Murder Most Serene by Gabrielle Wittkop, translated from the French by Louise Rogers Lalaurie (France, Wakefield Press)
This year’s fiction judges are: Amanda Bullock (Literary Arts, Portland), Heather Cleary (translator from the Spanish, co-founder of the Buenos Aires Review), Kevin Elliott (57th Street Books), Kate Garber (192 Books), Jason Grunebaum (translator from the Hindi, writer), Mark Haber (writer, Brazos Bookstore), Stacey Knecht (translator from Czech and Dutch), Amanda Nelson (Book Riot), and P.T. Smith (writer and reader).
In terms of the BTBA for poetry, here are the six finalists:
Rilke Shake by Angélica Freitas, translated from the Portuguese by Hilary Kaplan (Brazil, Phoneme Media)
Empty Chairs: Selected Poems by Liu Xia, translated from the Chinese by Ming Di and Jennifer Stern (China, Graywolf)
Load Poems Like Guns: Women’s Poetry from Herat, Afghanistan, edited and translated from the Persian by Farzana Marie (Afghanistan, Holy Cow! Press)
Silvina Ocampo by Silvina Ocampo, translated from the Spanish by Jason Weiss (Argentina, NYRB)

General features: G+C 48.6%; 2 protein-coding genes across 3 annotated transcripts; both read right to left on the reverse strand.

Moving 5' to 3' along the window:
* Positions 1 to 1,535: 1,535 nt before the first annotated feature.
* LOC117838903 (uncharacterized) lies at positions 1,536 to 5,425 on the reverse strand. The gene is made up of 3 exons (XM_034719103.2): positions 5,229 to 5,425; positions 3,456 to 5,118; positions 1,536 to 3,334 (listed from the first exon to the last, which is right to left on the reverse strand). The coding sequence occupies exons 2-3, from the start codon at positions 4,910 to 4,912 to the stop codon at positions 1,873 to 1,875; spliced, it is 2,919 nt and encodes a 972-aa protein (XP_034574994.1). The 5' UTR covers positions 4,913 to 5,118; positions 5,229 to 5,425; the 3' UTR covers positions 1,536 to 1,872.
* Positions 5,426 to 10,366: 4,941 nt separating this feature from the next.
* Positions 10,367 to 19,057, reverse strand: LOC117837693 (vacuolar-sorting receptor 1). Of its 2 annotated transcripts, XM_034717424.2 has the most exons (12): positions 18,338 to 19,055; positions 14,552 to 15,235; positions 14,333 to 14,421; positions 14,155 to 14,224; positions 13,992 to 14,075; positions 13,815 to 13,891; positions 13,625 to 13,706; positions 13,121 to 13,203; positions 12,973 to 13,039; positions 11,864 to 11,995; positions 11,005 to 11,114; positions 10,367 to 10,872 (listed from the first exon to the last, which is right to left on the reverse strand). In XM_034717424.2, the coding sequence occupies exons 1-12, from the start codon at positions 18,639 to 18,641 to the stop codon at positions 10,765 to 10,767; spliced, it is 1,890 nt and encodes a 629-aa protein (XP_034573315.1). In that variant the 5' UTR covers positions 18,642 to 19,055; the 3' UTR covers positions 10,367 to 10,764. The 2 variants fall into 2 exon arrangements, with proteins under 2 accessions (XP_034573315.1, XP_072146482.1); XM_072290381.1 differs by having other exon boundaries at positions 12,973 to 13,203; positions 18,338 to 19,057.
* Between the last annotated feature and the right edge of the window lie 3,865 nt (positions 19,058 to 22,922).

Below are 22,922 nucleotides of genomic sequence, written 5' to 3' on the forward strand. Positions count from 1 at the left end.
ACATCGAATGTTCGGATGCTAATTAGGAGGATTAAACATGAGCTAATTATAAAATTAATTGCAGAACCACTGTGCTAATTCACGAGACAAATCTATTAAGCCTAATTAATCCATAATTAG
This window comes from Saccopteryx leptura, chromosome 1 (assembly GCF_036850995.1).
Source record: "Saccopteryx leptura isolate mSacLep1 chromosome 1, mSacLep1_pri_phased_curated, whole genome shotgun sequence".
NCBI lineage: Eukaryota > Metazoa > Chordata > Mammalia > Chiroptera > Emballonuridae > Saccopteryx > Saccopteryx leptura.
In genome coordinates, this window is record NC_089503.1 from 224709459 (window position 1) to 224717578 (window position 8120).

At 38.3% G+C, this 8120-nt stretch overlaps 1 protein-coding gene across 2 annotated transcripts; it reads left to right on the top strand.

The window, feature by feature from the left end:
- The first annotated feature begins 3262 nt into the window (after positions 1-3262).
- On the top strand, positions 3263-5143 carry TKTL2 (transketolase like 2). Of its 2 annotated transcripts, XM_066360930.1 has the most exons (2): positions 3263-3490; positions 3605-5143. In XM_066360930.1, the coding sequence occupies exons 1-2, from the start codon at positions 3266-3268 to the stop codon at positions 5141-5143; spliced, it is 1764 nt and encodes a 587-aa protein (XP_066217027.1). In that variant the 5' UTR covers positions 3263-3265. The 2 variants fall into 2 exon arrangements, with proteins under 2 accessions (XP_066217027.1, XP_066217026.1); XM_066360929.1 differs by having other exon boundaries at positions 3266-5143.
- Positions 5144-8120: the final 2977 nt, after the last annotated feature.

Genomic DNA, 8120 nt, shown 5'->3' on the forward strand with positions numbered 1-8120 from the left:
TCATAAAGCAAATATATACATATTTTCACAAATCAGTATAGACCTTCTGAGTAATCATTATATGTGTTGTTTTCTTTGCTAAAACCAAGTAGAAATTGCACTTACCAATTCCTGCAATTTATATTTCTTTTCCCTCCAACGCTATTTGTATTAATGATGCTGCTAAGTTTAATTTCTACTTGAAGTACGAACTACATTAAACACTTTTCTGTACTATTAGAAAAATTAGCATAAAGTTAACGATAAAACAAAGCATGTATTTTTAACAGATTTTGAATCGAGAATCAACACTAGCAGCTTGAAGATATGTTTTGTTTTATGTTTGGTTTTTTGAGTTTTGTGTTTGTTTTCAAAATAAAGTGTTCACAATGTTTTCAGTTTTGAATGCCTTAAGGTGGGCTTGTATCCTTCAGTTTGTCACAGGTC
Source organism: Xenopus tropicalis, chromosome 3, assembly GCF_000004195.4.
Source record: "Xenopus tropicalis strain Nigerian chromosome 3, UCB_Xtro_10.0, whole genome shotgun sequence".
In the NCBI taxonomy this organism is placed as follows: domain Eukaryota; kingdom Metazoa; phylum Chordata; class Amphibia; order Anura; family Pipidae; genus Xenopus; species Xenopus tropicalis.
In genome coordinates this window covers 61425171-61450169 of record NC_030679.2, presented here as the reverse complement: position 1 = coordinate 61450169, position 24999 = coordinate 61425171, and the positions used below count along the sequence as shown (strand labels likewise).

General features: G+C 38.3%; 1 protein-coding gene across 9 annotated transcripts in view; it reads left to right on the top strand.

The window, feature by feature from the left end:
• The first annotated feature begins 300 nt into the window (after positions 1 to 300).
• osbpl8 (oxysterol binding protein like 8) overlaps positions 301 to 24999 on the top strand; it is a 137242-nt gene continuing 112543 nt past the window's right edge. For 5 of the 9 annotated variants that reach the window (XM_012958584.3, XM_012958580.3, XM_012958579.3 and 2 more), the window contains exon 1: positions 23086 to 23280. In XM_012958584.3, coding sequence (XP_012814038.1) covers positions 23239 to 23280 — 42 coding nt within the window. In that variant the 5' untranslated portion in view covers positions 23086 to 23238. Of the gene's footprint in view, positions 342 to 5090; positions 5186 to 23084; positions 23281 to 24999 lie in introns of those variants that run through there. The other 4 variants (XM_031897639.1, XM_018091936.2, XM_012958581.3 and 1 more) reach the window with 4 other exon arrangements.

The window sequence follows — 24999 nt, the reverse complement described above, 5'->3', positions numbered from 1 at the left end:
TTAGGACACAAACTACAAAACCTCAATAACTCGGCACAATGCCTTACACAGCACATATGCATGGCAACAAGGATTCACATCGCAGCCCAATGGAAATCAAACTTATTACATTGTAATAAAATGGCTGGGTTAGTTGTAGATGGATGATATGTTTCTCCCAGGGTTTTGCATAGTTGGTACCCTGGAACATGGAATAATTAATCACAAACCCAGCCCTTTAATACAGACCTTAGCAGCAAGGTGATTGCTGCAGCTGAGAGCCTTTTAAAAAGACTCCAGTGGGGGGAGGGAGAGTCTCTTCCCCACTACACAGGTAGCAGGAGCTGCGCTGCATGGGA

The Nomads, My Brothers, Go Out to Drink from the Big Dipper by Abdourahman A. Waberi, translated from the French by Nancy Naomi Carlson (Djibouti, Seagull Books)
Sea Summit by Yi Lu, translated from the Chinese by Fiona Sze-Lorrain (China, Milkweed)
The judges for this year’s poetry award are: Jarrod Annis (Greenlight Bookstore), Katrine Øgaard Jensen (Words Without Borders), Tess Lewis (writer and translator), Becka McKay (writer and translator), and Deborah Smith (writer, translator, founder of Tilted Axis).
The Man Booker International prize was just awarded to Hungarian author László Krasznahorkai, author of Satantango (later adapted for film by Béla Tarr) and Seiobo There Below. When asked to recommend a starting point for readers who have yet to encounter his work, the author defers: “I couldn’t recommend anything … instead, I’d advise them to go out, sit down somewhere, perhaps by the side of a brook, with nothing to do, nothing to think about, just remaining in silence like stones. They will eventually meet someone who has already read my books.” Well, if a stream isn’t handy, we have a few ideas: our own interview with Krasznahorkai, Stephanie Newman’s review of Seiobo There Below, and Music and Literature’s issue no. 2, featuring literature on and by Krasznahorkai and Béla Tarr.